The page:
There is too much in the cloud to consider whether the sponsorship will truly promote secondhand fashion. There are some huge promises in the campaign but could swing either way. The biggest being we do not know if the campaign is purely put in to clear the criticism, or if it is aimed to have a further impact. Both Love Island and eBay have received positive comments after announcing the collaboration. As for now, the show has certainly stepped a huge way forward from the previous drop of image, serving the purpose of rebranding. Observing the previous seasons, all contestants will receive suitcases full of new garments every week. With 13 million items of clothing going into the UK landfills each week, it’s almost certain reality shows like Love Island are a huge contributor. This brings another big question, what will happen to the secondhand garments after the show? Will they be somehow ‘recycled’ or destained for landfill like their predecessors? For now, the only announcement eBay has made is that they will not be providing secondhand swimwear, which has always been a huge part of the show. Although contestants will be encouraged to wear items they already own and style them with Ebay’s selection; there is no real guarantee over whether there will be a separate sponsor joining to fill in the juiciest part.
Of course, personally, I would love to see a long and happy relationship between the show and sustainable fashion. But to achieve this, it will bring in a much bigger picture outside of the show.
The previous relationship between Love Island and fast fashion companies went a lot deeper than what we had seen on screen. The majority of the contestants, especially the winners were signed immediately after the season by a sponsoring brand. With 2021’s Molly-Mae Hague now appointed as Creative Director of Pretty Little Thing as an example. Although the promotion generated by the show itself is huge, it is the lasting value of the contestants that bring on sales and fame for the companies. This value is through nothing but influence. It is unclear how eBay will approach this since the contestants will undoubtedly get flooded with offers from competitors after the show.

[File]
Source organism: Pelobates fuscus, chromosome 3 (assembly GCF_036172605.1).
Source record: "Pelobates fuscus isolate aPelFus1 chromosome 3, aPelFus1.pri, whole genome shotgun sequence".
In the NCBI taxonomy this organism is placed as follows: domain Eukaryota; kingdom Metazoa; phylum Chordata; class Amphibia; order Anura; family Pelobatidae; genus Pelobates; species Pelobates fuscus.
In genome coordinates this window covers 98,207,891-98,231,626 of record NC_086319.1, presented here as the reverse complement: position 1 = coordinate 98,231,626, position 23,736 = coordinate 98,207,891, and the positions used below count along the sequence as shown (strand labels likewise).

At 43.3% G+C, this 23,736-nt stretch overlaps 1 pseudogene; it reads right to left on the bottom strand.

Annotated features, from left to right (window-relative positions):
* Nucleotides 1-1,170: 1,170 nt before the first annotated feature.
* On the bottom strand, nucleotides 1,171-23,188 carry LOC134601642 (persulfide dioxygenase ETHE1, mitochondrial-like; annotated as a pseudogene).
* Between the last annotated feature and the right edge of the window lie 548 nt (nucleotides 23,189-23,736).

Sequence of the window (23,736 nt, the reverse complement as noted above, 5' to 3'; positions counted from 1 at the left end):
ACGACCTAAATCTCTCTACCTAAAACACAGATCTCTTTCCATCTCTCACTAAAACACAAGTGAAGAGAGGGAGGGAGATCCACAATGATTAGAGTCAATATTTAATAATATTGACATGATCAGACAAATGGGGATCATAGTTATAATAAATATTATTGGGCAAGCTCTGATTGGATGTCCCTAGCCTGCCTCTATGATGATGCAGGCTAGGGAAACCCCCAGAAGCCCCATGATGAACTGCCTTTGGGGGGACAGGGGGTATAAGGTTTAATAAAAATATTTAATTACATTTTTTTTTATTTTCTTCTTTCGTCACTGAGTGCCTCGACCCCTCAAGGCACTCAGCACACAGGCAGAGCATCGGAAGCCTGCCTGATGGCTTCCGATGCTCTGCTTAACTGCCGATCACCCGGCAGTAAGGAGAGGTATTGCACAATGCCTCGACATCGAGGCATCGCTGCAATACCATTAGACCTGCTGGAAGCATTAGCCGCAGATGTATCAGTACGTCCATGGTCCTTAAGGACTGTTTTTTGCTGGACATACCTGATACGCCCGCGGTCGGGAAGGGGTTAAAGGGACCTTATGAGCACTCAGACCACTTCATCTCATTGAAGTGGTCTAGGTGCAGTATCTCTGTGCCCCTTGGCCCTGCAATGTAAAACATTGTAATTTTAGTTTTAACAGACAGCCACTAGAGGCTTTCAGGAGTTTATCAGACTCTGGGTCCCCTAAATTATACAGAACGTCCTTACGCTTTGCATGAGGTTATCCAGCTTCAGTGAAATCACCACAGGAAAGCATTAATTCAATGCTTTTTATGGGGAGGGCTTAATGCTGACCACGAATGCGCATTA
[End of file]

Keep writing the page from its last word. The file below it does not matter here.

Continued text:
Another factor is what selection will Ebay put forward for the Love Island wardrobe. Although not promoting just luxury, Ebay’s current love Island page seems roughly put together and unselective. With a price range between £3.49 to £4,600, it’s either a ‘brand new’ designer handbag or a top by one of the previous sponsors. Whilst secondhand luxury items usually fulfil the multiple wear criteria for sustainable fashion, secondhand high street products do not. Simply because they don’t hold much value, or are not even made to be worn multiple times.
Hopefully, celebrity stylist Amy Bannerman will aid this in her new position as stylist for the show. I think there is an importance to promote the correct garments in order to show the contestants and audience that there is much more to secondhand clothing. It would be amazing to see some interaction between the contestants and their new secondhand wardrobe too. The more air time the sustainable range gets the more the show can successfully convert the consumers. Not just leading them to purchase secondhand, but also transferring the purchase into a conscious buying decision rather than impulsive.
Overall, I am excited about this collaboration. I am happy to see a multi-billion industry willing to rebrand and make a change. Whether it’s a baby step or in for the long run, I must say I am curious about this year’s Love Island more than ever.